From our initial idea that forces propagate along a structure producing stresses in the form of torques, we have built an NTP, a network that has all the information needed to compute the possible paths along which the loads could ``flow'' and the torques they would generate along the way.
For each force F we consider the network of all the joints in the structure as a flow network that will transmit it to the ground. Each joint j can support a certain fraction of such a force, given by the formula
where Kj is the maximum capacity of the joint, the distance between the line generated by the force vector and the joint, and ||F|| the magnitude of the force. Thus if the torque generated is less than the joint maximum K, then (the joint fully supports F); otherwise is K divided by the torque. The arm of the torque can have a positive or negative sign depending on whether it acts clockwise or counterclockwise.
If one given force F is fixed and each joint on the graph is labeled with the corresponding according to eq. 2.1, a network flow problem (NFP)  is obtained where the source is the node to which the force is applied and the sink is the ground. Each joint links two nodes in the network and has a capacity equal to j,F. A net flow represents a valid distribution of the force F throughout the structure: F can be supported by the structure if there is a solution to the NFP with a net flow of 1.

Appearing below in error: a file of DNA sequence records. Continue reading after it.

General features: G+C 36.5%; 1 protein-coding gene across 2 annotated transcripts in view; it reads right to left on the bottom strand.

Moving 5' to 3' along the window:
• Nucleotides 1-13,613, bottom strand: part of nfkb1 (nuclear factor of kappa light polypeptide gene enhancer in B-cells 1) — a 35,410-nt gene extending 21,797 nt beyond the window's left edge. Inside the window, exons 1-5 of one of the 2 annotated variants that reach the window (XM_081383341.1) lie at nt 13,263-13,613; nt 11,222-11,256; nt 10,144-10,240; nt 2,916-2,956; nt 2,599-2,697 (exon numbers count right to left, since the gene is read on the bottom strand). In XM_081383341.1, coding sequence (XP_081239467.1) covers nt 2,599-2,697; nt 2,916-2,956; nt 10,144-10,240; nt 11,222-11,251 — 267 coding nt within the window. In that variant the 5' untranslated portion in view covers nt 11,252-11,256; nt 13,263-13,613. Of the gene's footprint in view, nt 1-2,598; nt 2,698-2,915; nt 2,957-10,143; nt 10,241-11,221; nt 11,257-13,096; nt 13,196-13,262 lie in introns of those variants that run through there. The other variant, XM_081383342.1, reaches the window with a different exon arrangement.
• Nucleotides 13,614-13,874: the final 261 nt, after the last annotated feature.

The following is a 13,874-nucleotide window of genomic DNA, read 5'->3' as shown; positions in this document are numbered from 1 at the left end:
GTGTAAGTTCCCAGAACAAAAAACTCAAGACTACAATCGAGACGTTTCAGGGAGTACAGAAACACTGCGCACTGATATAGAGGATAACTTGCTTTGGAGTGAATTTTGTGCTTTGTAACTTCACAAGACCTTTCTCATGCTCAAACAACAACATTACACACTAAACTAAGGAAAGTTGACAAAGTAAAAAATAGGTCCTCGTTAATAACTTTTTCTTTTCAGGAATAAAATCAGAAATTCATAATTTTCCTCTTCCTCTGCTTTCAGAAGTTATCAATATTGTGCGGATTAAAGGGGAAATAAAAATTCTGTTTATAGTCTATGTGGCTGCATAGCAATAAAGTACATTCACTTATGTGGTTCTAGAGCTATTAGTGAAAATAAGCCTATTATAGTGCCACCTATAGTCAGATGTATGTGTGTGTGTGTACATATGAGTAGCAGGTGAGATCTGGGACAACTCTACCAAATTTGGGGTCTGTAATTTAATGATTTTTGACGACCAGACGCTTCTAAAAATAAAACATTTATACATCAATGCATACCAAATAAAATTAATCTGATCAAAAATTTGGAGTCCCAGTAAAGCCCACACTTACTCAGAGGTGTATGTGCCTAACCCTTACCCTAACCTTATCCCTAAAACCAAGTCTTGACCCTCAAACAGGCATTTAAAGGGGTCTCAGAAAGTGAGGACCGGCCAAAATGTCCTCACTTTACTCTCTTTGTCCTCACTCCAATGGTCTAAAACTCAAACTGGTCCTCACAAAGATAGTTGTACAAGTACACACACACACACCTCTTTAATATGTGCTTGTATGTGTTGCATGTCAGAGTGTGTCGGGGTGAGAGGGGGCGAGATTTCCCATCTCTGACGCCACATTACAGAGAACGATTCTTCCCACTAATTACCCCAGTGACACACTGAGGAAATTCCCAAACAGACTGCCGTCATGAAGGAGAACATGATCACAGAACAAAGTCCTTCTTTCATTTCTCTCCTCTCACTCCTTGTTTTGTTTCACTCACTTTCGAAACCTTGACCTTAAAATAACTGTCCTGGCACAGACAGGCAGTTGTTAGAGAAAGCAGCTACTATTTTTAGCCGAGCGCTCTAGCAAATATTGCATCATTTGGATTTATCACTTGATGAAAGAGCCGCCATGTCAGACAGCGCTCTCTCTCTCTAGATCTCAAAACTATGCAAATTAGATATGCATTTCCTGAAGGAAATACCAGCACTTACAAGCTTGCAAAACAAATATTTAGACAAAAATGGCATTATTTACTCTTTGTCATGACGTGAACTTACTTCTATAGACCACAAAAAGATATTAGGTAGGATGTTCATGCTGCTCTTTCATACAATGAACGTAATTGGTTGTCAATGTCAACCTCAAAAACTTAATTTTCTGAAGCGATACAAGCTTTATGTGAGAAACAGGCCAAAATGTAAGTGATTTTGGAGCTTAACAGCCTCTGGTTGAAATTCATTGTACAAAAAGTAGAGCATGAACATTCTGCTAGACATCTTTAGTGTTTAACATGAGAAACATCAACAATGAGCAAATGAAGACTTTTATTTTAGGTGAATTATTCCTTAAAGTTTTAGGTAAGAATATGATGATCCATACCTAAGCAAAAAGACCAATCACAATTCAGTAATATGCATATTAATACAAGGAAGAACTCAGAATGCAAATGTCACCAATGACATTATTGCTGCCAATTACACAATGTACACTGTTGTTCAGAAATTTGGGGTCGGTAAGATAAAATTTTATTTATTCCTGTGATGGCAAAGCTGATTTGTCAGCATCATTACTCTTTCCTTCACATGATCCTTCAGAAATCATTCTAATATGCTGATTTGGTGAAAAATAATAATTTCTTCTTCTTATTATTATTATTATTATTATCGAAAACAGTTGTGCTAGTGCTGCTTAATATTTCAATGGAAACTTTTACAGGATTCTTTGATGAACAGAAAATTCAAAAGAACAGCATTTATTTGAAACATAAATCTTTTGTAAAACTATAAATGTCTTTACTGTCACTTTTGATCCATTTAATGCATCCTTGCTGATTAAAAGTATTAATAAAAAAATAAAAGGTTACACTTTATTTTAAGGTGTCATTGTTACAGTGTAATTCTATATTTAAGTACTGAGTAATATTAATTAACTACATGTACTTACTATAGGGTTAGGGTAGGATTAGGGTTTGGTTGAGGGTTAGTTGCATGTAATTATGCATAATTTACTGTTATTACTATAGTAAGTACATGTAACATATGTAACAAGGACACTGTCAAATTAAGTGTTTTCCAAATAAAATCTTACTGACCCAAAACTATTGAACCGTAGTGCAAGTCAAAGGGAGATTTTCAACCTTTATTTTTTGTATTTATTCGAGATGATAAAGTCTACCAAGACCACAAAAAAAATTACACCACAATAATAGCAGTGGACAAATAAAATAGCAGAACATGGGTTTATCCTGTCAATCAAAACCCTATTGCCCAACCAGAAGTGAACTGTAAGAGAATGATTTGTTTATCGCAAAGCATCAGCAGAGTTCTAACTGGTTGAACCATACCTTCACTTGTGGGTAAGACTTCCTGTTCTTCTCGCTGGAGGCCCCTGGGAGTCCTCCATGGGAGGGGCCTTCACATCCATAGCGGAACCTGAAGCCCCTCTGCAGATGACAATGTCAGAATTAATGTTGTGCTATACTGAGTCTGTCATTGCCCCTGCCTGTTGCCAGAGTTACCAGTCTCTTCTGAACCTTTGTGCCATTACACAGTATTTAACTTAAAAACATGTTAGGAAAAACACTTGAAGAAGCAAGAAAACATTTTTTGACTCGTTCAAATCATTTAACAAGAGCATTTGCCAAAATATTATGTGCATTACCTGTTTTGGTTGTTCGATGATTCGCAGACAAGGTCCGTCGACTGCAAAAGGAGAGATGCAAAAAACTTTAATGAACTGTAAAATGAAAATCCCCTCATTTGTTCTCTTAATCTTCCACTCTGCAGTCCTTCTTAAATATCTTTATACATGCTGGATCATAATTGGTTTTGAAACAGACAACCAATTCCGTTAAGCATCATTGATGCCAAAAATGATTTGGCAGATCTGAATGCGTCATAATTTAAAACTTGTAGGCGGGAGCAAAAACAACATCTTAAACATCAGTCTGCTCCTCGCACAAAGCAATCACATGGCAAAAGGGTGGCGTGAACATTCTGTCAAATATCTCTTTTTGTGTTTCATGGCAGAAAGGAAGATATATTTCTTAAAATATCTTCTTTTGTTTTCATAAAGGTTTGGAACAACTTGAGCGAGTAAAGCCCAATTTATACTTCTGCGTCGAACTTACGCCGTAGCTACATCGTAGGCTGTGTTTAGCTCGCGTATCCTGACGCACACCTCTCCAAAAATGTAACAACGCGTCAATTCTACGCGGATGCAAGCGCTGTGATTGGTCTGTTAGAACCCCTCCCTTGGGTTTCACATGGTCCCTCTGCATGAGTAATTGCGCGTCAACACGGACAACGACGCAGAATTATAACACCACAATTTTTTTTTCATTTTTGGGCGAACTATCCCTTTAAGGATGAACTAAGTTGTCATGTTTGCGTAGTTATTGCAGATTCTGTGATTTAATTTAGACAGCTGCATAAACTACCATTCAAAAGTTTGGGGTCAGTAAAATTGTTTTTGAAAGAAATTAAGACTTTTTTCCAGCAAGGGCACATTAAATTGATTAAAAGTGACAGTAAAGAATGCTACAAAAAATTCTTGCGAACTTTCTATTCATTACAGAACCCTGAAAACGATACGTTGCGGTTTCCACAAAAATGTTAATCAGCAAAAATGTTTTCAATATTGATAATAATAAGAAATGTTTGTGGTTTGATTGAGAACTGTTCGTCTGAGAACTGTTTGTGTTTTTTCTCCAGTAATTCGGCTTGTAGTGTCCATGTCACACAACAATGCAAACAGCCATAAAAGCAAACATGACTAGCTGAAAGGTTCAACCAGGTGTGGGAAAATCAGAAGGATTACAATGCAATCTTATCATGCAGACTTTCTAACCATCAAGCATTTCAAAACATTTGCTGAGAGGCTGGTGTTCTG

With more than one force, a solution for the entire network can be described
as a set
of flows, one for each force, all valued one.
But as multiple forces acting on one joint are added, the capacity constraint
needs to be enforced globally instead of locally, that is, the combined torques
must be equal to or less than the capacity of the joint:
This problem is not solvable by standard NFP algorithms, due to the multiplicity of the flow (one flow per force) and the magnification of magnitudes due to the torque arm (so the capacity of a joint is different for each load). Equation 2.2 is equivalent to a multicommodity network flow problem [2, ch. 17].